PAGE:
In my last post, I showed how I made a dedicated slip form (a slipstone made of wood) for one of my gouges. This week, I’ll explain how to make a complementary sandpaper sharpening stone that is surprisingly effective and inexpensive to build.
First, let me explain why I began using this sandpaper technique in the first place.
In the middle of a carving class, for example, a student will ask me to sharpen his or her gouge (most of our 4th grade students have not yet mastered the art of sharpening) – so I need to do this as fast as I can, and resume supervising the class. If not, I risk the eruption of full-scale classroom pandemonium. In addition, I prefer not to use rotating tools such as a grinder, a belt sander or a buffing wheel during class because these (along with the sparks they create) attract the students like bees to honey. Using stones would just take too much time because I would have to negotiate carving out a work area near the sink or place a waterproof tray on a bench. Then, I would have to make sure that every sharpening stone (not all of them are the same size) was secure before I could work on it. And we all know that stones sprayed with water may slide, even if we put a non-skid liner underneath. Not to mention that needing paper towels or rags for blade clean-up adds to the hassle….
By now you get my point: It can be awkward incorporating the stone system in the middle of a bustling classroom.
As a solution, I came up with a sharpening system made of two laminated sanding and honing plates. The first one, a plywood plate, is laminated with two grits of self-adhesive sandpaper strips, and the other plate (MDF) with a leather strop. Each plate includes a ledge that allows me to hold it in a vise or hook it over its sister plate to prevent it from sliding.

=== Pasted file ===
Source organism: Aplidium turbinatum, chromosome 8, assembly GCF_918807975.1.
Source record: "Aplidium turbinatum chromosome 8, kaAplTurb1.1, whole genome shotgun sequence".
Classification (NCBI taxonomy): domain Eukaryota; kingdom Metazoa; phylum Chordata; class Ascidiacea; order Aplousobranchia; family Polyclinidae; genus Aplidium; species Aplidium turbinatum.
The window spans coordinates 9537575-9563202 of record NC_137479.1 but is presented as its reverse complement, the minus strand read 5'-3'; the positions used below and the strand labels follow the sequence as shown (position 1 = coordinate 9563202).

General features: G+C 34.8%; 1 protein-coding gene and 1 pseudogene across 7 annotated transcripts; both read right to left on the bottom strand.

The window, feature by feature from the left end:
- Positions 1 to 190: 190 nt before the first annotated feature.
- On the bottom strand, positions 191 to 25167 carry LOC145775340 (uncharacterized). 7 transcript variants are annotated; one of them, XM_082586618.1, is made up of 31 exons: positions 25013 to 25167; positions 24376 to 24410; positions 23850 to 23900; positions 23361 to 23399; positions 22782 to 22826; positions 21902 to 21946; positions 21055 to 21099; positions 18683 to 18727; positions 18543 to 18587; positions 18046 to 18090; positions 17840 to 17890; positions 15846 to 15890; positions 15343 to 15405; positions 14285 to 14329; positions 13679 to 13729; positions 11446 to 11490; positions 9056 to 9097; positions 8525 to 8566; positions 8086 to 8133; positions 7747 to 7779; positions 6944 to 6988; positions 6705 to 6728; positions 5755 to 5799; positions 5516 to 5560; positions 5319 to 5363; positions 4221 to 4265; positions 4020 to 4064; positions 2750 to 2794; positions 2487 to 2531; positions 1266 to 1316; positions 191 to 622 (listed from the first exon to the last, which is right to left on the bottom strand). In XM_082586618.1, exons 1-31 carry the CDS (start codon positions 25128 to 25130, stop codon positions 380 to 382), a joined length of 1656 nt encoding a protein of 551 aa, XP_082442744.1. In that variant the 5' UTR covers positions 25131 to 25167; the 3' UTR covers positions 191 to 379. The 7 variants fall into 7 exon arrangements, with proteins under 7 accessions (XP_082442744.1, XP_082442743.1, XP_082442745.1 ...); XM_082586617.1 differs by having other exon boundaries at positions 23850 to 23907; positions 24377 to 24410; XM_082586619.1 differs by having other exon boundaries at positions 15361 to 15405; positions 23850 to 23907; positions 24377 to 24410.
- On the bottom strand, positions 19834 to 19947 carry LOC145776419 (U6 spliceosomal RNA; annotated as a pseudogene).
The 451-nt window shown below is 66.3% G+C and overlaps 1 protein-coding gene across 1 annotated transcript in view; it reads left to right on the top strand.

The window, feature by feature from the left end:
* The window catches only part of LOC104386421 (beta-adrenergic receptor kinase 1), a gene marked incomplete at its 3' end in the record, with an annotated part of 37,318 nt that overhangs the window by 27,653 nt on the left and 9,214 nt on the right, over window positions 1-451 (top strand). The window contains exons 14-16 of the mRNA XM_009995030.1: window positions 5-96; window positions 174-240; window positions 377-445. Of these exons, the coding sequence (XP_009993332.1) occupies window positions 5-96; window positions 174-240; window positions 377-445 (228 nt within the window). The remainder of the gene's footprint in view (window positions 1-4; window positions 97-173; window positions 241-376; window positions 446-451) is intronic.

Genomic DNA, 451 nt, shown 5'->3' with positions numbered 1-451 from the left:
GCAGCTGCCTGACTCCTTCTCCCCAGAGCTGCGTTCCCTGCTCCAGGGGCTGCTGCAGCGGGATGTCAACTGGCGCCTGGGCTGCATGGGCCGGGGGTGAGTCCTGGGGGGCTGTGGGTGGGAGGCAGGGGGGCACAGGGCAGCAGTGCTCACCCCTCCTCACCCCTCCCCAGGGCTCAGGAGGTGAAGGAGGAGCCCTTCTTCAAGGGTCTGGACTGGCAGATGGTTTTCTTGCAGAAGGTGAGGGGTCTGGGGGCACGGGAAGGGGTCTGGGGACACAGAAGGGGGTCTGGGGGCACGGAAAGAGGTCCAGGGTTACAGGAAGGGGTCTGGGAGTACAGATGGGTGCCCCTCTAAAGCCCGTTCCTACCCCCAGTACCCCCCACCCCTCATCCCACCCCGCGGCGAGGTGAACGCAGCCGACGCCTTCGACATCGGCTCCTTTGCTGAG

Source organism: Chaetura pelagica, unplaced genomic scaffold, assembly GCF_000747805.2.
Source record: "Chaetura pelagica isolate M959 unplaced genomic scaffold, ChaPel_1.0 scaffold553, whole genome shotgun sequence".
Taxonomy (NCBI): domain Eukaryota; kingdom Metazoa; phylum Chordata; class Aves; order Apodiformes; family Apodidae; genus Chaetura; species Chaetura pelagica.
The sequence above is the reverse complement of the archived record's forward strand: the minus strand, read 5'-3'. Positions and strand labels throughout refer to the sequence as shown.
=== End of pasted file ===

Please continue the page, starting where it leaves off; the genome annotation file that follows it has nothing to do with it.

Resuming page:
Sharpening & honing: My sandpaper plate is laminated with #120- and #180-grit strips, which is great for rapid removal of material. When sharpening a chisel I move the bevel sideways at about 60°, and in the case of a gouge, I add to this skew angle a rolling motion to cover the crescent bevel circumference.
After I finish sharpening the bevels on the #180 grit, I place #400 or #600-grit sandpaper over the #180-grit strip to break the burr (in the case of a chisel) and for the initial honing process on the bevel. I admit it would be easier if I had #600-grit paper glued to a third wooden plate, and I might do it at some point in the future. But for the time being, I see an advantage in having the freedom to replace the smaller sheet of fine-grit sandpaper strip as needed and not have to hassle with gluing them down on a plate. And by the way, the #180-grit sandpaper particles provide good traction for the finer sandpaper and prevent it from sliding during honing.
The final buffing: At this point, I mount the leather plate over the sandpaper plate and proceed with final buffing of the blade. Remember, when sharpening and honing with sandpapers you have to pull the blade away from the leather to avoid the risk of having the cutting edge dive into the paper and ruin everything you have done.
In my next post, I will show another methodthat incorporates the use of regular sandpaper.
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